Crime stats in Haringey are wholly based up on disorganised and youth led criminal activity while the serious criminals being protected by police gangs. These same police officers have contact with other centres of police crime throughout the UK making an effective shadow police force tasked with the personal enrichment of their membership.

This move of banning photography, requested by ACPO (Association of Chief Police Officers), is one of a list of special powers that has rendered the police service untouchable, secretive and arbiters of political activity in the UK.




Yesterday the Mail on Sunday published an extensive investigation into Acpo and alleged that not only was it making vast amounts of money as a private company – a status that seems extraordinary given the money received via the Home Office from the taxpayer – but that it had been pushing a self-serving agenda that mimicked the governing board of a national police service, yet without the accountability and scrutiny expected in most public bodies. The Mail called it "One of the most mysterious and powerful organisations in Britain".


www.guardian.co.uk...



At the heart of these powers and lack of accountability is money with senior officers becoming very wealthy as members of qangos such as ACPO and various subcommittees set up by ACPO.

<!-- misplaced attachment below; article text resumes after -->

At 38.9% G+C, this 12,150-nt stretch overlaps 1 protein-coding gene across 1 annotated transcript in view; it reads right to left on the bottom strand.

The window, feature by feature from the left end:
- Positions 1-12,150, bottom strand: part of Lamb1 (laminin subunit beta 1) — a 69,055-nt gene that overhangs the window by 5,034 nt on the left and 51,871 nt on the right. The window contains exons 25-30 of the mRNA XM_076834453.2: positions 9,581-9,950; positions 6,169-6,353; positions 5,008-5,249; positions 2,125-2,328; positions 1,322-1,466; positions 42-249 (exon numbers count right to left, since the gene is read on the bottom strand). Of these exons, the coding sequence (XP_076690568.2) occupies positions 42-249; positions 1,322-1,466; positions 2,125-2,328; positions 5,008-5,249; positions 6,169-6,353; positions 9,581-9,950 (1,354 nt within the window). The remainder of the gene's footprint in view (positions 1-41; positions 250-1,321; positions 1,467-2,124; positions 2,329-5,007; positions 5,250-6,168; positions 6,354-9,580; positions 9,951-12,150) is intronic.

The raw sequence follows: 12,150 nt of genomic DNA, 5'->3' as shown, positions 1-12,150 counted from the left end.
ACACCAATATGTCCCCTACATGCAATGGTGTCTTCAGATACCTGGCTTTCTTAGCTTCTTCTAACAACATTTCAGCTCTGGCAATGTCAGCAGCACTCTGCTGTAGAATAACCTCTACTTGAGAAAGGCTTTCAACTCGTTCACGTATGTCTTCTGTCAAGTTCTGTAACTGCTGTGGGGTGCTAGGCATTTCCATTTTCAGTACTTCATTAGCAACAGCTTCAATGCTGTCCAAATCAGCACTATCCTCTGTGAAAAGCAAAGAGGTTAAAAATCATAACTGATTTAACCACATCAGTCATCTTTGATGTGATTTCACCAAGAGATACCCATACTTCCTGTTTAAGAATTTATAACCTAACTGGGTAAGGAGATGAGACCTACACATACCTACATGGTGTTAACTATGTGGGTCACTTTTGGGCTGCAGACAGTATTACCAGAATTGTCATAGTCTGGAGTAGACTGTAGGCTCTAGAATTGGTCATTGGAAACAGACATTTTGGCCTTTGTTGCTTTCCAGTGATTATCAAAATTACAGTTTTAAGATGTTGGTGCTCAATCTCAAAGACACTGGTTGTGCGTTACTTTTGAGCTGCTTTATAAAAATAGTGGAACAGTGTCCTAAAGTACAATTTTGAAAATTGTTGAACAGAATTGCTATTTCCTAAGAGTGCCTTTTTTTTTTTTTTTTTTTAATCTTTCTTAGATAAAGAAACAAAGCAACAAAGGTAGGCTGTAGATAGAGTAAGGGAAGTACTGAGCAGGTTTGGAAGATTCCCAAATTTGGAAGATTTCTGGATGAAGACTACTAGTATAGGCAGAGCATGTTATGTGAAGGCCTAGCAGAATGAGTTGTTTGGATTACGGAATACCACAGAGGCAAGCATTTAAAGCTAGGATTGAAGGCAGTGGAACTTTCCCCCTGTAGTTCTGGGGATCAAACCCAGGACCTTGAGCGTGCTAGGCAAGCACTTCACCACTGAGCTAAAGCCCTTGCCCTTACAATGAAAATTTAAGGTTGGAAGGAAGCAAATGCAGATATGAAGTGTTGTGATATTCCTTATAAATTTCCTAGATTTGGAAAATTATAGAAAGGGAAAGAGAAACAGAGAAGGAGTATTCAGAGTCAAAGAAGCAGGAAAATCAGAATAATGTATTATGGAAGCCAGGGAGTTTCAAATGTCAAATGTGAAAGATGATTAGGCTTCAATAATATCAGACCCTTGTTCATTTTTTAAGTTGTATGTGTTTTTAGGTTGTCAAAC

Few understand that ACPO is a private company, which happens to be funded by a Home Office grant and money from 44 police authorities. But despite its important role in drafting and implementing policies that affect the fundamental freedoms of this country, ACPO is protected from freedom of information requests and its proceedings remain largely hidden from public view. In reality ACPO is no more troubled by public scrutiny than the freemasons.


www.guardian.co.uk...



Junior ranks within this shadow police police force secure income with the liberal use of the RIPA 2000 Act which allows them to set up personal informer networks for whom they get funds to furnish housing, cars and a wage for their contacts. While details of this expenditure of moneys is exempt under the FOIA so far I have been unable to secure information on any method of scrutiny of moneys once transferred to the 'investigating' police officers. There is a massive opportunity for kick backs and resale of items of favour like cars and motorcycles.

For those interested in the link below, it will lead to the RIPA application form site. You find all the prerequisite forms needed to initiate an indefinite investigation on anyone by any police officer or civil servant. Of interest is the document 'Application for Use of Direct Surveillance' which details an entry for cash requirements. These documents only requires one signature of a civil servant of grade PO8 or a police officer at inspector level.


security.homeoffice.gov.uk...



The bottom line is, banning the photography of unimportant police officers going about their duties has nothing to do with the prevention of terrorism or targeting by criminals but rather it is about shutting down accountability. Supposing you photograph police officers conducting a Rodney King jamboree; you are likely to end up detained by the police under the Terrorism Act for 40 days while they systematically turn over your life then release you having lost your job and home.